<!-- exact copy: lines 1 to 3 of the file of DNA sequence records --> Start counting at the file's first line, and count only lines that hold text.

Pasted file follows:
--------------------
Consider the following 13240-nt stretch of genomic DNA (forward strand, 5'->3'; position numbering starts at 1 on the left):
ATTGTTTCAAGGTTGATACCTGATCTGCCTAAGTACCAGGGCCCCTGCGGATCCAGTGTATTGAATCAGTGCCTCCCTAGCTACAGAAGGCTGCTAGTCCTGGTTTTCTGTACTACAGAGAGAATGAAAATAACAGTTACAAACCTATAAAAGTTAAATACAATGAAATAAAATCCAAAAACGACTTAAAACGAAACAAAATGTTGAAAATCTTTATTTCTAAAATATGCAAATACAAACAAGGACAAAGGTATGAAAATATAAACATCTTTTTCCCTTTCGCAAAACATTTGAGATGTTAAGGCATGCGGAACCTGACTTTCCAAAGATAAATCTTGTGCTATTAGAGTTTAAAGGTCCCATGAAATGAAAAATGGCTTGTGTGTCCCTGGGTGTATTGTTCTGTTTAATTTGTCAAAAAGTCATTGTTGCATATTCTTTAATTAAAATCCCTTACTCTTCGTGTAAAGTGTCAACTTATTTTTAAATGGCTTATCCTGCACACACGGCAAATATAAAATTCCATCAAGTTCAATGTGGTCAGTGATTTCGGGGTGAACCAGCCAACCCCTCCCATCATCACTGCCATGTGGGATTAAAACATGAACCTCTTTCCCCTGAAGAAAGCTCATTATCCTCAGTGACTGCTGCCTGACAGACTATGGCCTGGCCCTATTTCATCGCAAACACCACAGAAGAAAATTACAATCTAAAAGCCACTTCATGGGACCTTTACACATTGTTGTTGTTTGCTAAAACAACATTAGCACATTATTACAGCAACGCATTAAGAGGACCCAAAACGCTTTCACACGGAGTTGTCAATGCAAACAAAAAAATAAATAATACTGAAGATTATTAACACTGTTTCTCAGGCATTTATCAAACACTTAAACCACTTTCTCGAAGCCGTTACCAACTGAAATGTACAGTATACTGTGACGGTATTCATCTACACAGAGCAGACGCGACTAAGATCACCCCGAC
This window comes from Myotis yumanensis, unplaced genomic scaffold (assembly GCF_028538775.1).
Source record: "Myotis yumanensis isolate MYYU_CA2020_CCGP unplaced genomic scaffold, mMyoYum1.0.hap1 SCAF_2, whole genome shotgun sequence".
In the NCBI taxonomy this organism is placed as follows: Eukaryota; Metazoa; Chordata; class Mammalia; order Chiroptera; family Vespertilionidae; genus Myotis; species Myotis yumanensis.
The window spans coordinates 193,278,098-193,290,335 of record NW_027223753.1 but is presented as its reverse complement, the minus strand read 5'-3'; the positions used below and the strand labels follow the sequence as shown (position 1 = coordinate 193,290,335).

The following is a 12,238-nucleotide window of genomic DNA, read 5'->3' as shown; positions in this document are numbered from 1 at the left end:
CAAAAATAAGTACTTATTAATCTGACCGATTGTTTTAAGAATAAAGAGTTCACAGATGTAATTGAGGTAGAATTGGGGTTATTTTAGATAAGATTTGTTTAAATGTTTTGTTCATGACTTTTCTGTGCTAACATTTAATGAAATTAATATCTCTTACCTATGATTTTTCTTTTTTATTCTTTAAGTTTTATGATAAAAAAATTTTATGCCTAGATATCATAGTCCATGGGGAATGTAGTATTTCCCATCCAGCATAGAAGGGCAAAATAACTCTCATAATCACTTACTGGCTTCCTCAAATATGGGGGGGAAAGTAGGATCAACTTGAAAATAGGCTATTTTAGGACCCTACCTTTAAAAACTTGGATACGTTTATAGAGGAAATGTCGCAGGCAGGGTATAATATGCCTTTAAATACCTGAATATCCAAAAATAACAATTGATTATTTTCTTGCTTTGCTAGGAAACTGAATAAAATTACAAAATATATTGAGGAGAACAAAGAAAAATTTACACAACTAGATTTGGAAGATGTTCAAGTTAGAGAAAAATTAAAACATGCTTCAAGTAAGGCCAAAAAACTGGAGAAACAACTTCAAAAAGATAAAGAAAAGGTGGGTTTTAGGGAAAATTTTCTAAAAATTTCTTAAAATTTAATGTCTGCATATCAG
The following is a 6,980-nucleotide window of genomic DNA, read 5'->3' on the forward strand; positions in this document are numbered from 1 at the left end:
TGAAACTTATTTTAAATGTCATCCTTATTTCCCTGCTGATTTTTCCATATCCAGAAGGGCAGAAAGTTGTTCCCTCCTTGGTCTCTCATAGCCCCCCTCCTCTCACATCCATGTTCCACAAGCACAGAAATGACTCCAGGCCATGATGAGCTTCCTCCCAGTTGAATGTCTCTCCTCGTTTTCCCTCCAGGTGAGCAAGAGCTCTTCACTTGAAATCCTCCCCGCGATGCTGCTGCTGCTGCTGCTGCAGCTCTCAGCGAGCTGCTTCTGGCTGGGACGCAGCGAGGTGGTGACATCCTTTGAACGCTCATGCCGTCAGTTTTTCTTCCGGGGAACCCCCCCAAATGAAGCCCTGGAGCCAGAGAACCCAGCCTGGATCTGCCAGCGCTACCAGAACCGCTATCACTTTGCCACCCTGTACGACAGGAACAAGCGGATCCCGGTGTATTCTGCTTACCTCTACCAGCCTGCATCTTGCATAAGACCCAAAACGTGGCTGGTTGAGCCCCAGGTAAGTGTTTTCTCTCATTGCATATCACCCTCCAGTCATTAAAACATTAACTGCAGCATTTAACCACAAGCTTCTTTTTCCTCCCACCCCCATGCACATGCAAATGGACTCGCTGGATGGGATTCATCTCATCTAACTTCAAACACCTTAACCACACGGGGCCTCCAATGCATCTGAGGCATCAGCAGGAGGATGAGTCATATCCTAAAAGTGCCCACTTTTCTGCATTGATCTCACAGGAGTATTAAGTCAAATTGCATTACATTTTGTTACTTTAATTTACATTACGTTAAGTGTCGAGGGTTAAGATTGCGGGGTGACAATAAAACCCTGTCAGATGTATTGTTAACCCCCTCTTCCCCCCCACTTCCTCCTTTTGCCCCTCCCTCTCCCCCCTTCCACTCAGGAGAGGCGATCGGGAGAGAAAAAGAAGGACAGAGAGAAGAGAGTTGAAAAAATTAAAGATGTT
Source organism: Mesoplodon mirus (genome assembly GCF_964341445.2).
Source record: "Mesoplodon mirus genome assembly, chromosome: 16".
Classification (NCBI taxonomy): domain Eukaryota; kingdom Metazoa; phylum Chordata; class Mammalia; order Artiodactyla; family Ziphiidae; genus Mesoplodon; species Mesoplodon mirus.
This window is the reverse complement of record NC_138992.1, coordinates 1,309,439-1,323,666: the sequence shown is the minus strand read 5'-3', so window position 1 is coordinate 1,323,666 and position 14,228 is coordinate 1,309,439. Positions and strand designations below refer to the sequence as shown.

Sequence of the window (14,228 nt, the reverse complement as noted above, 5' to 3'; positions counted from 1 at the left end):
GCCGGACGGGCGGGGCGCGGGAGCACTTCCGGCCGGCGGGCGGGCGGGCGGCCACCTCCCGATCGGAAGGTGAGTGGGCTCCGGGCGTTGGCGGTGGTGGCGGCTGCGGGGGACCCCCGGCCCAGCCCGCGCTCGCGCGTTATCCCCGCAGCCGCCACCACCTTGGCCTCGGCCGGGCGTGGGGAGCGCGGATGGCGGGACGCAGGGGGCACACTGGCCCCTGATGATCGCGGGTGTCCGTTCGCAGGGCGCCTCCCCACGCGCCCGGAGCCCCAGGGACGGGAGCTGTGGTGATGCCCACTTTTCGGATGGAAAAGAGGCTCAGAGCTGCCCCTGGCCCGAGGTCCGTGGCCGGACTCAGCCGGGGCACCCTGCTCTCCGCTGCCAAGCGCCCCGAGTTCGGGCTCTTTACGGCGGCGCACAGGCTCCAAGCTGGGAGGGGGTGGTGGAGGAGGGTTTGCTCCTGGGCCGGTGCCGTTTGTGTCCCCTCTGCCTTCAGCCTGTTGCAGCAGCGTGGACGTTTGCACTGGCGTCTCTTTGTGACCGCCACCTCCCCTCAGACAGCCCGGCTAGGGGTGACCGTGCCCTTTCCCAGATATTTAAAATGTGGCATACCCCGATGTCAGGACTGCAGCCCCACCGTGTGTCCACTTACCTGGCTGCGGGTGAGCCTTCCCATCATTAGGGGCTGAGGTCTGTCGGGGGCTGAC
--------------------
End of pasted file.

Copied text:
Consider the following 13240-nt stretch of genomic DNA (forward strand, 5'->3'; position numbering starts at 1 on the left):
ATTGTTTCAAGGTTGATACCTGATCTGCCTAAGTACCAGGGCCCCTGCGGATCCAGTGTATTGAATCAGTGCCTCCCTAGCTACAGAAGGCTGCTAGTCCTGGTTTTCTGTACTACAGAGAGAATGAAAATAACAGTTACAAACCTATAAAAGTTAAATACAATGAAATAAAATCCAAAAACGACTTAAAACGAAACAAAATGTTGAAAATCTTTATTTCTAAAATATGCAAATACAAACAAGGACAAAGGTATGAAAATATAAACATCTTTTTCCCTTTCGCAAAACATTTGAGATGTTAAGGCATGCGGAACCTGACTTTCCAAAGATAAATCTTGTGCTATTAGAGTTTAAAGGTCCCATGAAATGAAAAATGGCTTGTGTGTCCCTGGGTGTATTGTTCTGTTTAATTTGTCAAAAAGTCATTGTTGCATATTCTTTAATTAAAATCCCTTACTCTTCGTGTAAAGTGTCAACTTATTTTTAAATGGCTTATCCTGCACACACGGCAAATATAAAATTCCATCAAGTTCAATGTGGTCAGTGATTTCGGGGTGAACCAGCCAACCCCTCCCATCATCACTGCCATGTGGGATTAAAACATGAACCTCTTTCCCCTGAAGAAAGCTCATTATCCTCAGTGACTGCTGCCTGACAGACTATGGCCTGGCCCTATTTCATCGCAAACACCACAGAAGAAAATTACAATCTAAAAGCCACTTCATGGGACCTTTACACATTGTTGTTGTTTGCTAAAACAACATTAGCACATTATTACAGCAACGCATTAAGAGGACCCAAAACGCTTTCACACGGAGTTGTCAATGCAAACAAAAAAATAAATAATACTGAAGATTATTAACACTGTTTCTCAGGCATTTATCAAACACTTAAACCACTTTCTCGAAGCCGTTACCAACTGAAATGTACAGTATACTGTGACGGTATTCATCTACACAGAGCAGACGCGACTAAGATCACCCCGAC
This window comes from Myotis yumanensis, unplaced genomic scaffold (assembly GCF_028538775.1).